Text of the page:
As of March 27, 2020, the Coronavirus Aid, Relief, and Economic Security (CARES) Act, House Resolution (H.R.) 748 was enacted to provide relief for Americans who are facing an uncertain financial future during these troubling times.The stimulus bill makes several changes to existing laws to help consumers.In addition, the Eastern District of North Carolina is also attempting to provide some relief to those who are experiencing some financial hardship due to the COVID-19 pandemic.
What this means for people considering bankruptcy–change in “current monthly income” definition and stimulus checks:
If you are in an active chapter 13 case, the stimulus money will not be going to the Chapter 13 trustee.However, if plan payments are delinquent, a debtor may chooses to use the stimulus money to cure the delinquency.
Stimulus payments made under the CARES Act will now be excluded from the definition of “current monthly income” or “CMI”.Section 1113(b) of the CARES Act will now exclude “Payments made under Federal law relating to the national emergency declared by the President under the National Emergencies Act with respect to the coronavirus disease 2019 (COVID-19).”
This amendment is important because ordinarily, “current monthly income” includes all income from all sources (unless otherwise excluded such as Social Security benefits, etc.).A check of $1,200 to $2,400 for a family during the CMI period could drastically change how the bankruptcy case may move forward.But now, money received under the CARES Act will not be used in determining a debtor’s “current monthly income.”
The “currently monthly income” determination is very important because if a debtor is “above median income” for the debtor’s household size, the debtor may be ineligible for file a chapter 7 case.If the CARES Act stimulus check were not excluded, then that money could be what puts the debtor “above median income” and ineligible for chapter 7.It should be noted that if you are “above median income,” that does not mean that you are automatically ineligible to file a chapter 7 case.It just means there are more factors to consider.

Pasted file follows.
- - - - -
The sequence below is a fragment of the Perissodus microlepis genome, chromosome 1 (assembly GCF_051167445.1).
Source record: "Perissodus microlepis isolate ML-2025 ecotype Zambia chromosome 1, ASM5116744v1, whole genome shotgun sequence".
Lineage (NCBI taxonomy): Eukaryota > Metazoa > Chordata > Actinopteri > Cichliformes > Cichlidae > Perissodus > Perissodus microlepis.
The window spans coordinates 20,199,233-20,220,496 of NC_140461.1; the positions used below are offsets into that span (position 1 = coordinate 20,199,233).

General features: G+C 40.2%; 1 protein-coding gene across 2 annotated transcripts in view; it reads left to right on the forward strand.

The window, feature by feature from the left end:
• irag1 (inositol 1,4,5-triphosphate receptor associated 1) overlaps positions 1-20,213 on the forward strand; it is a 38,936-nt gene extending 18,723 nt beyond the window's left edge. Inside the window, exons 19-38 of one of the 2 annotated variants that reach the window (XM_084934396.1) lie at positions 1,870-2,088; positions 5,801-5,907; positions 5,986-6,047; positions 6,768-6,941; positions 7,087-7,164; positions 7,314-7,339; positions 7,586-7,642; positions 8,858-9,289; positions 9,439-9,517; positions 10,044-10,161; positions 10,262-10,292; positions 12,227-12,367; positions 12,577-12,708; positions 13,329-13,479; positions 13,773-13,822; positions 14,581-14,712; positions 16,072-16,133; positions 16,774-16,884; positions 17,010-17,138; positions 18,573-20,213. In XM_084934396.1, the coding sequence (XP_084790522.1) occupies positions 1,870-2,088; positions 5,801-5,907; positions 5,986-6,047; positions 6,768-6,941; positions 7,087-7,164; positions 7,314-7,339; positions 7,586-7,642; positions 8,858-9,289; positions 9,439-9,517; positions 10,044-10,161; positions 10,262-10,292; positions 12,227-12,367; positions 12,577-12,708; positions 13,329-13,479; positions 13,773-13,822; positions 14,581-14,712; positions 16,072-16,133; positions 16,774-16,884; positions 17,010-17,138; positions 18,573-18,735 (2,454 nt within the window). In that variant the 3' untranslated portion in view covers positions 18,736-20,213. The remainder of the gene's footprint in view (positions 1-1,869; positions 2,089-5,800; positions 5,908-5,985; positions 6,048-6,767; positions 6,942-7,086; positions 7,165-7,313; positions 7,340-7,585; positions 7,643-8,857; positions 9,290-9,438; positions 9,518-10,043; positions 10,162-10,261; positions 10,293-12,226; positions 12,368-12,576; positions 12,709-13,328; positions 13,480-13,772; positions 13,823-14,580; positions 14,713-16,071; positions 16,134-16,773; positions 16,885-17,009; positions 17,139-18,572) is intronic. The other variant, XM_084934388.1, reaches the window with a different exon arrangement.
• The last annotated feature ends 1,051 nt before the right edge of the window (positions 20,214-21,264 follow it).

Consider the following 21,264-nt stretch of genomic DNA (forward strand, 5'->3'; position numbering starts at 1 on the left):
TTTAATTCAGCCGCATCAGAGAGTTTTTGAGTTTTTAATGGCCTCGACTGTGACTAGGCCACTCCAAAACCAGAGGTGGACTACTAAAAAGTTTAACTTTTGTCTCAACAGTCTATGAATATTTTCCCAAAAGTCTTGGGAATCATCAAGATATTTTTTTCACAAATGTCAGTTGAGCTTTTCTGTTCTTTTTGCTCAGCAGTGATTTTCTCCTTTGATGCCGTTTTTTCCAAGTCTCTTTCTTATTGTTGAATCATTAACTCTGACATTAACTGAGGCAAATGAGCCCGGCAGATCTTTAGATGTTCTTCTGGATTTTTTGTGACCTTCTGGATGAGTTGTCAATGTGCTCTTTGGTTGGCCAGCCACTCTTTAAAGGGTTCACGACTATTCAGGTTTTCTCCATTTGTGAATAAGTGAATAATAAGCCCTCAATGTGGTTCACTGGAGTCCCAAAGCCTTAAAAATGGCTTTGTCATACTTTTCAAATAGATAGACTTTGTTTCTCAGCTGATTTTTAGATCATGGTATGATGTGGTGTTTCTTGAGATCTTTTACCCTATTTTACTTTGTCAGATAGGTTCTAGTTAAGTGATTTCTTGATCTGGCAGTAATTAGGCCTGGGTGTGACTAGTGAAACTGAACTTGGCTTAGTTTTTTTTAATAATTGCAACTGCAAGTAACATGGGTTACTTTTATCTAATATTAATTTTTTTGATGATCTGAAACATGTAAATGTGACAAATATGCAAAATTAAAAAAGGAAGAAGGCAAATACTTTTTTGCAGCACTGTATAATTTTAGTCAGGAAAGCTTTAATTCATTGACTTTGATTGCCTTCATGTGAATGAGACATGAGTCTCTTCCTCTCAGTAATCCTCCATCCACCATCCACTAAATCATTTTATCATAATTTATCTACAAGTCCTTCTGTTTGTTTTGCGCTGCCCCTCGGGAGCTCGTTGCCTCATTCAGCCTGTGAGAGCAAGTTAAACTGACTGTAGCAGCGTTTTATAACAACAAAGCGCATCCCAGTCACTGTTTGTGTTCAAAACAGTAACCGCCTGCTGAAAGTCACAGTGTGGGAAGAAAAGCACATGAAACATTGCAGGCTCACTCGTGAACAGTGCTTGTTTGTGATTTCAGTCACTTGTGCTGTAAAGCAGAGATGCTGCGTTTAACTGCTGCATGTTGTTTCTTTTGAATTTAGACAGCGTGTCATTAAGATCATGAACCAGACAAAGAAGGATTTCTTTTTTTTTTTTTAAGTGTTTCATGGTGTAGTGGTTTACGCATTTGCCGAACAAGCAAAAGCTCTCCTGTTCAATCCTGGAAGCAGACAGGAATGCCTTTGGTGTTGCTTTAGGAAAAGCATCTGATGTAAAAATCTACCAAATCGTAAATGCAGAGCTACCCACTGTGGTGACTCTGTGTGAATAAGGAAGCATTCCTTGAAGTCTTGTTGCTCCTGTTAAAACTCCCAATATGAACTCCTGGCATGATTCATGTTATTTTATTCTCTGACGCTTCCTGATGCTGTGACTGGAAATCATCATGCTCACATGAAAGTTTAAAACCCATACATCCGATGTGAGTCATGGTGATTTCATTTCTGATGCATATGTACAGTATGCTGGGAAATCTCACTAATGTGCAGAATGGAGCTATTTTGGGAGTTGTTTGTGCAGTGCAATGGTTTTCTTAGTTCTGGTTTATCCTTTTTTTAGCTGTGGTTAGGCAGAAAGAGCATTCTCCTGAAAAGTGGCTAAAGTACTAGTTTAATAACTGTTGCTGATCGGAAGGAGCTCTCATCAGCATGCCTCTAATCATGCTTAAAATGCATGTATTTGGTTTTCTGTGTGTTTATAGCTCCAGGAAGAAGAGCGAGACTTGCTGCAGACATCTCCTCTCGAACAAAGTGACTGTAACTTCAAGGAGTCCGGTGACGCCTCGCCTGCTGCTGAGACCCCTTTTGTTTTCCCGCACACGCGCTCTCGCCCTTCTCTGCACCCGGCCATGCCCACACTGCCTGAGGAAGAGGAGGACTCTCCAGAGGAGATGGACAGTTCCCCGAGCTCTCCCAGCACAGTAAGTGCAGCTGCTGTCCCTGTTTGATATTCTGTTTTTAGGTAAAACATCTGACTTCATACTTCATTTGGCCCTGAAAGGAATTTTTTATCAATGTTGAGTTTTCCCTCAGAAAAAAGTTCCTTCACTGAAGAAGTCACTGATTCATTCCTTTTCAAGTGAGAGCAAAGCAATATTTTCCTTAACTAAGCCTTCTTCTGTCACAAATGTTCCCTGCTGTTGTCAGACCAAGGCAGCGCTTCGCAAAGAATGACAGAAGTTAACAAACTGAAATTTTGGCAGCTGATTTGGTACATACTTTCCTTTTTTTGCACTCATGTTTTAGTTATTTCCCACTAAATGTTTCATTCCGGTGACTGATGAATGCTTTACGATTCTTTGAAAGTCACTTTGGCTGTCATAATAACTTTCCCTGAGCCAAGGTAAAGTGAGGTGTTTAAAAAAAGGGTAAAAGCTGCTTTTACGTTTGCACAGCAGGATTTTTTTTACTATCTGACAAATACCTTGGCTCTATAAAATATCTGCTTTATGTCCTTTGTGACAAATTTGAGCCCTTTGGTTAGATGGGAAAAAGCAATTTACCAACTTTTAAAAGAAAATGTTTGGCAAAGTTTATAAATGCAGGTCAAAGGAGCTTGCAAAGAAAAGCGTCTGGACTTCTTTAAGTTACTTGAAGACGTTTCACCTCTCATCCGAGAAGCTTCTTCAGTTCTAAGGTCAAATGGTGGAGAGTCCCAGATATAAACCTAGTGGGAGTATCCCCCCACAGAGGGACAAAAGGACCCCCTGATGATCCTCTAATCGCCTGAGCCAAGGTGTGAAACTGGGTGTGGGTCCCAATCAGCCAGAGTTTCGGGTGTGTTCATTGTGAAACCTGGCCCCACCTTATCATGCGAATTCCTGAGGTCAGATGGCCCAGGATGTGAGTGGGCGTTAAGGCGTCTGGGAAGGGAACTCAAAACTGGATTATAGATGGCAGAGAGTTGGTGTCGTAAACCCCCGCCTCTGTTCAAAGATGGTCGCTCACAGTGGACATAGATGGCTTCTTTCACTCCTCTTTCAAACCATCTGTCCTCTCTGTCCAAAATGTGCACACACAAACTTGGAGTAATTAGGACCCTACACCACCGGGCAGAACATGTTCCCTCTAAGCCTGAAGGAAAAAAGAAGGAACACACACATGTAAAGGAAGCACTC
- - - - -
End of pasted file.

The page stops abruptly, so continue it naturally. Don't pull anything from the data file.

Excluding the stimulus check from the “current monthly income” calculation can also make a difference for chapter 13 cases.If a debtor is “above median income” and chooses to file a chapter 13 case, then the debtor must be in the plan for a minimum of 60 months.If the “stimulus” check puts the debtor over the median income, the stimulus check is excluded and the debtor can propose a minimum plan of 36 months instead of 60.It should be noted that many debtors who are eligible for a 36 month plan propose plans of 60 months for various reasons including what may be more affordable.
A Chapter 13 plan can be changed to last up to 7 years if related to COVID-19:
The CARES Act amends § 1329 of the Bankruptcy Code to allow a debtor to request that a confirmed plan be extended from a maximum of 5 years (60 months) up to a maximum of 7 years (84 months).The request to extend the plan must relate to a “material financial hardship” directly or indirectly related to the Coronavirus pandemic.
If a debtor’s finances are affected by COVID-19 so that it impacts the debtor’s ability to comply with a confirmed plan, then extending the plan for up to 24 months may be an option.This could mean that the plan payments are reduced or if a couple of plan payments are missed, the delinquency could be caught up through the plan extension.
Changes to the Bankruptcy Code are temporary:
The changes discussed above are temporary.Congress has provided for a “sunset” provision which means the changes will revert back 1 year after the CARES act was enacted or March 27, 2021.